Override switch 52 places the exhaust system in the filter mode at any time by overriding the timer relay. When closed, it connects the battery voltage directly to terminal 9 of relay 47. Switch 52 may be located on the dashboard, the control box housing the relays or in any other remote location. Switch 52 may be employed, for example, if the truck drives up to the garage and pulls in forward. As soon as the driver begins to pull into the garage, he closes switch 52.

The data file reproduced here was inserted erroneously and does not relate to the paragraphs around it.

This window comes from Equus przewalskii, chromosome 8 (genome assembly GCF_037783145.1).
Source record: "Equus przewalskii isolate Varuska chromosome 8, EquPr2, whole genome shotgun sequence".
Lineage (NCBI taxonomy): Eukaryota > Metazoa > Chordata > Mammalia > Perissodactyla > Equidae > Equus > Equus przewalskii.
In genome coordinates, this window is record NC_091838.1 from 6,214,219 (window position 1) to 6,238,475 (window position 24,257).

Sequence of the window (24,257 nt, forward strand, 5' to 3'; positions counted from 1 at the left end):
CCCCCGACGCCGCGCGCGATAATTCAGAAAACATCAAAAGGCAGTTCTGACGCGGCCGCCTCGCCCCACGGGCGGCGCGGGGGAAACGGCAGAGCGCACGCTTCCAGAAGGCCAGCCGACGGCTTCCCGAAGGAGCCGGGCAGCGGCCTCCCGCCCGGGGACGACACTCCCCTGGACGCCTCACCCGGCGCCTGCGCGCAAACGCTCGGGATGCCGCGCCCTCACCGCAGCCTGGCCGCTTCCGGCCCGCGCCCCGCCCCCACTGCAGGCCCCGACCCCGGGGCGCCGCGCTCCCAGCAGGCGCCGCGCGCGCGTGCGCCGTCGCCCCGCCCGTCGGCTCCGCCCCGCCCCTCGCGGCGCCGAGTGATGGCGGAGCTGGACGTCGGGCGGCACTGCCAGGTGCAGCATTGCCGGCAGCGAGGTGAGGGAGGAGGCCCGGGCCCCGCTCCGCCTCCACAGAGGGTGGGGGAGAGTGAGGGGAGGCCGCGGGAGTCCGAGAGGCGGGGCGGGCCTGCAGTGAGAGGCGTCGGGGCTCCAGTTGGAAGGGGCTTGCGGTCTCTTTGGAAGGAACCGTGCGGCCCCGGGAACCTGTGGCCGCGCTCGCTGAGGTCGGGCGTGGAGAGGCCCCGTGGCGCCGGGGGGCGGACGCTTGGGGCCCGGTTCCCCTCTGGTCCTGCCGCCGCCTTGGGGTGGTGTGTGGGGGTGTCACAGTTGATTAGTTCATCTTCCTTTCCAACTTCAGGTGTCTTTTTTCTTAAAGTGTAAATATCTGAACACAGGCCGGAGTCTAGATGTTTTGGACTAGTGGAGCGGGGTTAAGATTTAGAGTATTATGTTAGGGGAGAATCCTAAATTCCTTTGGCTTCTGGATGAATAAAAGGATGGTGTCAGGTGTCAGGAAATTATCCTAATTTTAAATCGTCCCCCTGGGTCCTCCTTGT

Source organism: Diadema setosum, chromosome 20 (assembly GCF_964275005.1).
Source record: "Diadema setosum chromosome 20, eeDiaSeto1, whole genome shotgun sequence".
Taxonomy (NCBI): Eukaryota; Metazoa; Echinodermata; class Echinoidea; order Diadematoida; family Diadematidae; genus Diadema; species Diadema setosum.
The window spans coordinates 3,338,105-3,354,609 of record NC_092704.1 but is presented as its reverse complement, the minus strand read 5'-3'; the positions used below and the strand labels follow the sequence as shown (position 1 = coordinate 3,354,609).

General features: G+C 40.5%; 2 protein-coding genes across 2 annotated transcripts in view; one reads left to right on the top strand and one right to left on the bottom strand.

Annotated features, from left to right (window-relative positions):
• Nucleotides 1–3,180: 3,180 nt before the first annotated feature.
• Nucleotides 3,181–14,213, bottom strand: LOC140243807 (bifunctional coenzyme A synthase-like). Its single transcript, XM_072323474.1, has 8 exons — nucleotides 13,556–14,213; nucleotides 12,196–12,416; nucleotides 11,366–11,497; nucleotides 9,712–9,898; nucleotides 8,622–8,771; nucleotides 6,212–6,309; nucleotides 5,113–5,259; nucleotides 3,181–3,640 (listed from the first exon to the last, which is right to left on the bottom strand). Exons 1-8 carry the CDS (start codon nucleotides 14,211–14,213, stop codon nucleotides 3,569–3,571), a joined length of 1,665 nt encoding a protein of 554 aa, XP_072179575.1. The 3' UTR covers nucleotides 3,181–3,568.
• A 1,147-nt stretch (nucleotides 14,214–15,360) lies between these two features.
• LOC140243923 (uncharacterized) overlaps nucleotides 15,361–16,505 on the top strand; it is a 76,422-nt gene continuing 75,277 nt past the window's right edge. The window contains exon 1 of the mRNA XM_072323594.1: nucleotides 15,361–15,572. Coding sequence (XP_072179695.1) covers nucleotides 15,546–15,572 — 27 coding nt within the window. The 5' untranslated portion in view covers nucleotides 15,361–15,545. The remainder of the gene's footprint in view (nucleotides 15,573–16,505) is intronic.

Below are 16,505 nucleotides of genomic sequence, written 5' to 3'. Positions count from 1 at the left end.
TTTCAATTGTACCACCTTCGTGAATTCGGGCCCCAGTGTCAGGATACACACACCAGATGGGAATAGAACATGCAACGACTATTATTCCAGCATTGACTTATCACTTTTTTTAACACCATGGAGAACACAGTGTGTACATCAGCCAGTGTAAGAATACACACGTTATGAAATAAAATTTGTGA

It can be seen that particulate filter 19 accumulates relatively little particulate material per hour of total operating time. However, the filter eventually accumulates enough particulate to create a sufficient backpressure in the vehicle exhaust system to close switch 53. The resultant flow of current to terminal A causes the normally open section of relay 47 to close. This allows current to flow to terminal 7 of relay 47, through terminal 4, and back to terminal A, to apply a hold current to relay 47 after the backpressure switch opens due to a reduction in back pressure. Also, the normally closed section of relay 47 opens, thereby placing the exhaust system in muffler mode, regardless of the condition of relays 48 and 49. Since it is only infrequently that filter 19 accumulates sufficient particulate to actuate backpressure switch 53, the replacement of full traps is no longer impracticable. After the actuated warning light 54 is observed, arrangements are made to have the particulate filter replaced. In the embodiment shown in FIG. 2, this is accomplished by opening clamps 58 which are located at the outlet end of the casing of filter 19. After end portion 59 and tailpipe 60 are removed, the filter means is removed from the casing. A new or cleaned filter means is inserted, and elements 59 and 60 are reattached.